Making lemonade out of lemons is a key indicator of successful and agile business organizations. This mentality is best exemplified by businesses that successfully ride a public relations (PR) disaster-in-the-making and turn the ship around by delivering a buzz-heavy, highly positive fix to the problem at hand.
It is true that any publicity is good publicity. But only if you, the business owner, are in control of the messaging. The principles we are about to share are not exclusive to business reputation management and online reviews, but given the current trends of engagement, this is the setting where most businesses are likely to take a hit.
Let’s learn together 5 practical ways to grab the bull by the horns and create positive brand buzz by delivering superior customer responses by word and by actions.
Turn the Tables by Acting Quickly
If your business has been the recipient of a highly negative or scandalous review, don’t sit around with your arms crossed, waiting for it to disappear. Even if the majority of your reviews are outstanding, if the review in question has any glimmer of truth and your team, in fact, dropped the ball, do what it takes to pick it up.
Businesses with effective reputation management practices embrace a culture of rapid response, doing everything in their power to provide fair customer-centric resolution aligned with the severity and complexity of the review.
Showing that you care and you are willing to make it right goes a long way when it comes to protecting your business reputation and reducing the chances of further escalation via social shares or news media.
Turn the Tables by Taking Ownership of the Issue
Making excuses is not a good business plan. Regardless of the fairness or truthfulness of a review, it is still the story according to a customer, and you should acknowledge his or her version with compassion and empathy.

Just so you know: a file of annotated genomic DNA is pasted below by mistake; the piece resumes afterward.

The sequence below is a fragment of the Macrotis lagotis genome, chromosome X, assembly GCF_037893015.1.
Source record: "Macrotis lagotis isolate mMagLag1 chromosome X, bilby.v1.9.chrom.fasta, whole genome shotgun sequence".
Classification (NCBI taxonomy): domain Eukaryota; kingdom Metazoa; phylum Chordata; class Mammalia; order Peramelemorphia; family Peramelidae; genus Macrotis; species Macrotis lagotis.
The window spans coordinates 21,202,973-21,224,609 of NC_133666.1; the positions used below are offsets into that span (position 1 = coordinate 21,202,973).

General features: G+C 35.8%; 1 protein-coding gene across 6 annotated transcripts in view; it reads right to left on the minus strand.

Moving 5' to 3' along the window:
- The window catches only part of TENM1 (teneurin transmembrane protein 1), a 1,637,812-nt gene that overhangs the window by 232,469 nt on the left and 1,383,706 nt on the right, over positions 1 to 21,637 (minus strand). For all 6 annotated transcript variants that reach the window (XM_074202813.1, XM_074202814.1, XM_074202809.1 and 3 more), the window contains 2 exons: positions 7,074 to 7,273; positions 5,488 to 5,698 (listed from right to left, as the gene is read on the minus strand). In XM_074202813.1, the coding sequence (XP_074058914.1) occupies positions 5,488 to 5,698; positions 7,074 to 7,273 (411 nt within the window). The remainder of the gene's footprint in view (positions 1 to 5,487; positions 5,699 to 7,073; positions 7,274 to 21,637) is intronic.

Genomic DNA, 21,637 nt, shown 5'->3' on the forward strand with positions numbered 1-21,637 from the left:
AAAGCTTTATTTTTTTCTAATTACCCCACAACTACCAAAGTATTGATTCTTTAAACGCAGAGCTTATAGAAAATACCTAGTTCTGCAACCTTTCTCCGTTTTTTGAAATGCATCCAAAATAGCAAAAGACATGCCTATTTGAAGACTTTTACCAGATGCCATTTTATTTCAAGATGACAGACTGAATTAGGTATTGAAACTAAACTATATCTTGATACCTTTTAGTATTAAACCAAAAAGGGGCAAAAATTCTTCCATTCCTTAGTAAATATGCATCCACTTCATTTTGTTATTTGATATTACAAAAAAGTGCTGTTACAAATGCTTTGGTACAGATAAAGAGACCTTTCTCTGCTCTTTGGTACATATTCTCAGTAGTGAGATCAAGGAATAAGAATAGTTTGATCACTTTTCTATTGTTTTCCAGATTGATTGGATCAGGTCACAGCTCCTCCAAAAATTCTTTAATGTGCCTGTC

Do not be defensive or despondent in your tone. Identify the true nature of the concern voiced by the customer, and communicate in your response your intention of making it right, for the benefit of the reviewer and all future customers. Convey a passion for excellence in business in what you say and what you do going forward.
Turn the Tables by Conveying a Willingness to Make Things Right at Any Cost
Sometimes service recovery will demand a higher investment than the lifetime value of the customer voicing a negative opinion via a review. This is just the reality of doing business in the present era.
As you invest in remedial actions, take into account that you are making it better for the person who escalated their concern and for the benefit of your brand image. You are speaking to all future potential customers, and the cost is just part of a long-term, reputation-building online marketing strategy. You can be confident that, if done right, you will recover the costs in the form of new business leads, brand buzz, and increased customer loyalty.
Turn the Tables by Opening Your Doors for Unique Customer-Focused Experiences
If the right opportunity arises, by all means take advantage of it. Some reviews lend themselves to extravagant or fun business-generating opportunities.
If you are short on ideas and your budget allows it, consider consulting with a crisis management PR firm, or come up with a plan that will bring people in the door and allow you to show the true character and customer commitment of your organization. Turn a bad moment into a fundraising opportunity, or a fantastic happy hour themed after your business faux pas.
Turn the Tables by Tooting Your Own Social Media Horn
If, in fact, your business deserves a bad review but negative is not the norm, go big when it comes to remedy. Do something extraordinary for the offended party. Make noise about it by first acknowledging your mistake in brand-controlled public forums such as your Facebook page, and then offering a grand option to make things right. Go big or go home. Have fun making things right, and in doing so you will provide reassurances to future customers of your brand’s dedication to constant improvement.